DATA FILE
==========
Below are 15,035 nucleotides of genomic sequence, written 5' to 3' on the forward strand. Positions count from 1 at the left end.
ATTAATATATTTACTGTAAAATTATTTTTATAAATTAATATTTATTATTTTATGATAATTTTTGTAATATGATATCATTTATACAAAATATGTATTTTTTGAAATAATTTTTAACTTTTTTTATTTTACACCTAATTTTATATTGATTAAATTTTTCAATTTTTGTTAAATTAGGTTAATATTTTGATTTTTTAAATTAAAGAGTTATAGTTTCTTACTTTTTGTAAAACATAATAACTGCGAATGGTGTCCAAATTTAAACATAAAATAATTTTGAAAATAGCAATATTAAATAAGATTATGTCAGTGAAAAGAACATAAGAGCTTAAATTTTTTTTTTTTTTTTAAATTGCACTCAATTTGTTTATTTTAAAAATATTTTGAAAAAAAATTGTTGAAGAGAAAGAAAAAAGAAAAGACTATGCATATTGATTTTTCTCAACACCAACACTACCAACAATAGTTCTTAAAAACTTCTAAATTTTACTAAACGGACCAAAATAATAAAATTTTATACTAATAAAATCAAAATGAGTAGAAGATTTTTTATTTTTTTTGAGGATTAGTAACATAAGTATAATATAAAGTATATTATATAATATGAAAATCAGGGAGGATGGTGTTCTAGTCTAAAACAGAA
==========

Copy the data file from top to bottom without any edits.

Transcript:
Below are 15,035 nucleotides of genomic sequence, written 5' to 3' on the forward strand. Positions count from 1 at the left end.
ATTAATATATTTACTGTAAAATTATTTTTATAAATTAATATTTATTATTTTATGATAATTTTTGTAATATGATATCATTTATACAAAATATGTATTTTTTGAAATAATTTTTAACTTTTTTTATTTTACACCTAATTTTATATTGATTAAATTTTTCAATTTTTGTTAAATTAGGTTAATATTTTGATTTTTTAAATTAAAGAGTTATAGTTTCTTACTTTTTGTAAAACATAATAACTGCGAATGGTGTCCAAATTTAAACATAAAATAATTTTGAAAATAGCAATATTAAATAAGATTATGTCAGTGAAAAGAACATAAGAGCTTAAATTTTTTTTTTTTTTTTAAATTGCACTCAATTTGTTTATTTTAAAAATATTTTGAAAAAAAATTGTTGAAGAGAAAGAAAAAAGAAAAGACTATGCATATTGATTTTTCTCAACACCAACACTACCAACAATAGTTCTTAAAAACTTCTAAATTTTACTAAACGGACCAAAATAATAAAATTTTATACTAATAAAATCAAAATGAGTAGAAGATTTTTTATTTTTTTTGAGGATTAGTAACATAAGTATAATATAAAGTATATTATATAATATGAAAATCAGGGAGGATGGTGTTCTAGTCTAAAACAGAA